VERSAILLES, Ind. (AP) — Three teenagers who had left a school function early were killed Thursday when their pickup trucks collided at a rural intersection in southeastern Indiana, police and school officials said.
The two-vehicle crash involved six students from South Ripley High School in the small town of Versailles, about 45 miles west of Cincinnati. The students had the day off of school to attend a Future Farmers of America event at a rural church, but they left the daylong event around 9:30 a.m. after serving breakfast to local agriculture officials, Superintendent Rob Moorhead said.
Police believe both drivers ran a four-way stop and their trucks collided at a right angle, with the larger dual-wheel Dodge truck hitting the smaller Ford F-250 broadside. Three of the teenagers died at the scene, and the others were taken to local hospitals, Indiana State Police Sgt. Noel Houze said.
Those killed were identified as the driver of the Ford F-250, 17-year-old Timothy Bowman of Osgood, and his passenger, 18-year-old Jacob Vogel of Versailles. A passenger in the other pickup, 18-year-old Samantha Hanson of Holton, also was killed.
Investigators don't know why the teenagers left the event early. The conditions of the four other students weren't immediately released.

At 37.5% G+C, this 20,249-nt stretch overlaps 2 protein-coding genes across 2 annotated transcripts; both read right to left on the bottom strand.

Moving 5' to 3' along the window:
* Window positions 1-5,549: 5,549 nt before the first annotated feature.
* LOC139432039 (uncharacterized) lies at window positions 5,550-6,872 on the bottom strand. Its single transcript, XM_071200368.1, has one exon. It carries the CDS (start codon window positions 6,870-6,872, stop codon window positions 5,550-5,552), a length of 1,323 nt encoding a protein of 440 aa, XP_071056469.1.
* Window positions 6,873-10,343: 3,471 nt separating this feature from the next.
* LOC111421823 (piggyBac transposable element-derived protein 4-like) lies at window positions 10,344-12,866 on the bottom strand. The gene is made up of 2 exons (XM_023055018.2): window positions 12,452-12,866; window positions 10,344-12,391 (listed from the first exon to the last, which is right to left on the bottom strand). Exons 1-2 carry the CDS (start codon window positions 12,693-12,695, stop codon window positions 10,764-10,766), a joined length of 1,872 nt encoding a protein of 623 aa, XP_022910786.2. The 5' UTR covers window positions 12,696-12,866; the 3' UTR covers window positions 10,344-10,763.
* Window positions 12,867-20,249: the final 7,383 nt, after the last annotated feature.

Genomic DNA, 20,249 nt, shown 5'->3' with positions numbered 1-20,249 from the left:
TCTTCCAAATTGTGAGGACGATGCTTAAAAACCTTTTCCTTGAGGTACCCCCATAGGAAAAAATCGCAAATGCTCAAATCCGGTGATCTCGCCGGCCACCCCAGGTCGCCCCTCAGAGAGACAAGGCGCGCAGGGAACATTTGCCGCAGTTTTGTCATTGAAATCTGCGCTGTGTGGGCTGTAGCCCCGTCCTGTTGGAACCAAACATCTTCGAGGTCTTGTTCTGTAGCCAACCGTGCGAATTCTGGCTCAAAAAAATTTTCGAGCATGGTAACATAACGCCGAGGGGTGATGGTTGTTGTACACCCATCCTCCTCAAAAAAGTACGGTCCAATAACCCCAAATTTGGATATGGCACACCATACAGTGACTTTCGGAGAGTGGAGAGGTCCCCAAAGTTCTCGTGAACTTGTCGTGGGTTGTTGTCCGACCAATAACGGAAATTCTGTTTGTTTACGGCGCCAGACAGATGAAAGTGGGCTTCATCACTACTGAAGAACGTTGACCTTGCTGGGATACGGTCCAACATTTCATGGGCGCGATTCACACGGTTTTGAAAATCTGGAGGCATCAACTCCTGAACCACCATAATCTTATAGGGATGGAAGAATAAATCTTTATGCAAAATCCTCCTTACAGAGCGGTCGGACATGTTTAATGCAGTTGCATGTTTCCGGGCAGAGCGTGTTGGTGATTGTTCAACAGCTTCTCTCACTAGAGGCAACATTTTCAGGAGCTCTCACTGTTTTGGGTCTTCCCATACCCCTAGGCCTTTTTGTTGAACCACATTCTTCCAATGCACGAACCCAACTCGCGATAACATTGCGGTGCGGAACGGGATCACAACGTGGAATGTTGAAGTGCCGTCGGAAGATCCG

Moorhead said officials at the high school, which has about 370 students, called students into the gym to tell them about the crash. Teachers also were briefed.
"It's completely devastating to the people at the school," Moorhead said.
The fatal crash was the latest in handful of recent tragedies in Versailles, a town of only about of 2,000 people. In the last year and a half, an 18-year-old girl died after crashing her car while texting, a 15-year-old girl was killed while riding an all-terrain vehicle, and a popular teacher died in a plane crash. A 71-year-old man who was injured when a tornado hit the area last year recently died from injuries he sustained in the storm.
"These are all very, very tight communities and everyone knows everyone," Katherine Taul, director of the Ripley County Tourism Bureau, said before the news conference. "So even if you weren't directly connected or related to them, it still touches everybody."
"Our community's been hit by so many sad things lately," Taul added.